Carlisle's Dental Health Blog


Can Baby Teeth Get Cavities?


Yes, baby teeth can get cavities, in fact, research shows that 42% of children ages 2 to 11 have had cavities in their primary (baby) teeth. Since baby teeth are just going to fall out many parents think they can just let it go if their child has a cavity. It’s true that these teeth don’t last forever, but they are not expendable and untreated cavities can cause serious immediate harm, and negatively affect how a young mouth develops. 

What Can Happen If A Cavity Is Left Untreated?

– Impact children’s nutrition, and impede them from eating healthy food. 
– Cause overbites, and bite alignment problems that require oral appliances to fix.
– Hinder adult teeth from growing in straight and healthy.
– Impede proper speech, and negatively affect self-esteem.
– Cause severe tooth pain, that worsens without treatment.
– Lead to infections that affect nearby teeth, and cause more cavities.  

How to Prevent Tooth Decay & Cavities

Cavities are the most prevalent childhood disease in the United States, but it’s also the most preventable. You can help your child to prevent cavities and tooth decay by encouraging them to get into a proper oral health routine, which means brushing twice per day for two minutes at a time and flossing once per day.

You can also take easy dietary measures to prevent cavities, too. Try removing sugary beverages from their diet, and substitute them for fluoridated water, which is one of the most powerful tools in the fight against cavities.

Get Sealant

The American Dental Association recommends dental sealants for everyone, including kids. Your child’s first molars will appear around the age of 6 and second molars break through around age 12. It’s important to protect these teeth as early as possible which can keep them cavity-free and save time and money down the road.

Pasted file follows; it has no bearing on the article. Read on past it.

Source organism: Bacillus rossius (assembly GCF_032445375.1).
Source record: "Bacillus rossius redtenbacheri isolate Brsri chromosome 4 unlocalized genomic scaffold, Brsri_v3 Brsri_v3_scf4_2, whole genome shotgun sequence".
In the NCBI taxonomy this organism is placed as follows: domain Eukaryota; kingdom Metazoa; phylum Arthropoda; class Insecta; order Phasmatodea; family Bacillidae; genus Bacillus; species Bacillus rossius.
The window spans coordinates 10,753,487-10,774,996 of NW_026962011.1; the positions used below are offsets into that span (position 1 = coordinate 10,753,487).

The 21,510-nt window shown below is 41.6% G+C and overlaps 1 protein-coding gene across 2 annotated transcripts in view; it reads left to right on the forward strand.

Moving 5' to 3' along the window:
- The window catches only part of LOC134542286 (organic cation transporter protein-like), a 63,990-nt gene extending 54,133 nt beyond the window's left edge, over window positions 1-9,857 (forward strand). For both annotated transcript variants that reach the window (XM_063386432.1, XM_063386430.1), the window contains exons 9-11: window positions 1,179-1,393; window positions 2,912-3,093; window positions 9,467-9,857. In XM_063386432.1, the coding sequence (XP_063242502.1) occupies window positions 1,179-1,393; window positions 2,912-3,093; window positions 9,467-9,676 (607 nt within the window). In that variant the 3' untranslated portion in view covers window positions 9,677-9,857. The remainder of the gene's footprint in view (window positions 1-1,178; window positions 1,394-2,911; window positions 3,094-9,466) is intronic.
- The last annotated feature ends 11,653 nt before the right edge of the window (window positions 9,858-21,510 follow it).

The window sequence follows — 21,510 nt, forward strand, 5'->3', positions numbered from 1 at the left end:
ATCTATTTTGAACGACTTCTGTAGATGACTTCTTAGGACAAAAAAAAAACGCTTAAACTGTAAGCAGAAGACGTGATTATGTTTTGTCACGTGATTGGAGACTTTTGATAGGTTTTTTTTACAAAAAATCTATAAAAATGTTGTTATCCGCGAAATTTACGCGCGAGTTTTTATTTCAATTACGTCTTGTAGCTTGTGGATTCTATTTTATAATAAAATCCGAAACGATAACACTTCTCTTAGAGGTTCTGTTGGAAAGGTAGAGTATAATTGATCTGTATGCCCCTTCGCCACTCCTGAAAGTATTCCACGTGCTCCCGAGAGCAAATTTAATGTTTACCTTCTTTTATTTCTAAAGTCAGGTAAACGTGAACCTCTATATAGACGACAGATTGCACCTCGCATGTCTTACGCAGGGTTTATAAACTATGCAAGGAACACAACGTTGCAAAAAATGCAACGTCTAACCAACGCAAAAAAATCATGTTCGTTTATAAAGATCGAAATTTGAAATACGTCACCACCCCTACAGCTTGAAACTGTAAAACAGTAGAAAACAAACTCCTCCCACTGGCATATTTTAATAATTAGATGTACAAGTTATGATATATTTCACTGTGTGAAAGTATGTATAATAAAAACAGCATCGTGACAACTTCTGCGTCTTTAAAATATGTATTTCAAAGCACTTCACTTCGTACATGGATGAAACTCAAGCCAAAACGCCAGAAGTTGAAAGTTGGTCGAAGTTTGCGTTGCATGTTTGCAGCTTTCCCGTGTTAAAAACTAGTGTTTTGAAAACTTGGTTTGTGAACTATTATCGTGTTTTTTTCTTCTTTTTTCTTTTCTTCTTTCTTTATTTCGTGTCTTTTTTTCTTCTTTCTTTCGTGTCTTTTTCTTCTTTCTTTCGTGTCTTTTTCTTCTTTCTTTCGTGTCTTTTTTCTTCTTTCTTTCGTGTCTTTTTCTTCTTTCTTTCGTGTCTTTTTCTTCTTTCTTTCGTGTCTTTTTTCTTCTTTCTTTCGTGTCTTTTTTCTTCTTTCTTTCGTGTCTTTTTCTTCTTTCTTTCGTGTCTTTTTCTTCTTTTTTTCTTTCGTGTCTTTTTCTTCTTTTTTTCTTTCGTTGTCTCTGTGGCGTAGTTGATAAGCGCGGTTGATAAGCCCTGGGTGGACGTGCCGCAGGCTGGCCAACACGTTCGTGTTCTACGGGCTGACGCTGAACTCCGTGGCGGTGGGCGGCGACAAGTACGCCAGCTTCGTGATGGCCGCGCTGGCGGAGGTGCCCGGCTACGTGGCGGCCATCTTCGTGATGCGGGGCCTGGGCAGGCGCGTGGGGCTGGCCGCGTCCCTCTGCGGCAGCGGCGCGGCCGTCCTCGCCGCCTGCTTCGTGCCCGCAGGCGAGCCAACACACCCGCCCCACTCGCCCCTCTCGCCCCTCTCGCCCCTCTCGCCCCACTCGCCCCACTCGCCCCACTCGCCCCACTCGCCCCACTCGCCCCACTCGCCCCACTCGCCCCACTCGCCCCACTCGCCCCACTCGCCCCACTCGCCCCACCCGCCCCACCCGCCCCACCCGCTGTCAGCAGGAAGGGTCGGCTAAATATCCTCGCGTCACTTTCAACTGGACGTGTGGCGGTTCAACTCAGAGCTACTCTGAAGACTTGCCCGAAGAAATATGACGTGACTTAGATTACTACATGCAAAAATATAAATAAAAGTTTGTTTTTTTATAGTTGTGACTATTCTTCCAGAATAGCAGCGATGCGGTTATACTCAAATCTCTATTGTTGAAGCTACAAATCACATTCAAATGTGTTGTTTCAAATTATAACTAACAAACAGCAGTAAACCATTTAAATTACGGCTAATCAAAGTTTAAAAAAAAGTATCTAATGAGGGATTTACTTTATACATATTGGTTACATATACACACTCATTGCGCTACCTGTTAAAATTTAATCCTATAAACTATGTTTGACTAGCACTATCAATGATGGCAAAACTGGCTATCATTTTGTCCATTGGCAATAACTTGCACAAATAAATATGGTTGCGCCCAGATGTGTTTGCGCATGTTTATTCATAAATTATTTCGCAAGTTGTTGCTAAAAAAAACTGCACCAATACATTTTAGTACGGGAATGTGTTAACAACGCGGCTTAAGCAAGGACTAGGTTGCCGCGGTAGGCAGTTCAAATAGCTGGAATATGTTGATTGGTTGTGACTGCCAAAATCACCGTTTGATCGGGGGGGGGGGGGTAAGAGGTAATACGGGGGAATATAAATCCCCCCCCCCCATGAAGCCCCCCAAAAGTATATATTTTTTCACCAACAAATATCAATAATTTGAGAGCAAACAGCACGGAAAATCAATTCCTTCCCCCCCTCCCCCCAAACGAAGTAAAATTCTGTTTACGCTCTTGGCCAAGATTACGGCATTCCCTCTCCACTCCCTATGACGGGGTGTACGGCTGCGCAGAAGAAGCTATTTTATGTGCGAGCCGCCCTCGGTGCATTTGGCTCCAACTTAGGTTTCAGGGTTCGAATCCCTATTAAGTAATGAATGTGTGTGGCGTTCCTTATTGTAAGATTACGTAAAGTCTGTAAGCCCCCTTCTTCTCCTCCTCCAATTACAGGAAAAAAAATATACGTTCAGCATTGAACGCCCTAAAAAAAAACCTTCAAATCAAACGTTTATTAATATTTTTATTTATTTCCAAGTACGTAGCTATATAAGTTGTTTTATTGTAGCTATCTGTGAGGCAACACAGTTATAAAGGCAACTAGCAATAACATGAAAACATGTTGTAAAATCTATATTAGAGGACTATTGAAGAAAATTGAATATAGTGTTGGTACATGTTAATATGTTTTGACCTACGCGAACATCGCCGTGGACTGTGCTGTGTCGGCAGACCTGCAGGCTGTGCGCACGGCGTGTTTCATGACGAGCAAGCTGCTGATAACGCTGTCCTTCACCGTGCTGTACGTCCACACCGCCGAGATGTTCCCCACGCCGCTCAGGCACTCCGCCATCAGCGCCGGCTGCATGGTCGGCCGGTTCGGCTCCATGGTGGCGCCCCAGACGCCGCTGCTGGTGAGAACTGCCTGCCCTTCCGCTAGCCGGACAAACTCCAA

Research has shown that kids who get sealants are up to three times less likely to develop tooth decay compared to their peers who do not. Great oral hygiene for your child can even have an impact on your child’s performance in school. When a child experiences issues with their teeth this can affect their ability to eat and sleep, which can have negative impacts on their success in school. Although there is maintenance required as sealants aren’t permanent, they only need to be reapplied every 3-5 years. 

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Conclusion

Your child’s mouth will go through a host of changes, from that cute, gummy smile when they’re a baby to having a full set of choppers to bite at you with. At each stage of development, there are unique challenges you’ll need to address. Not all of it is obvious and it’s good to have resources to lean on. If you have questions and need them answered or simply need to bring your child in for a visit. Contact our office and we’ll help to set you on the path of good oral health for your child.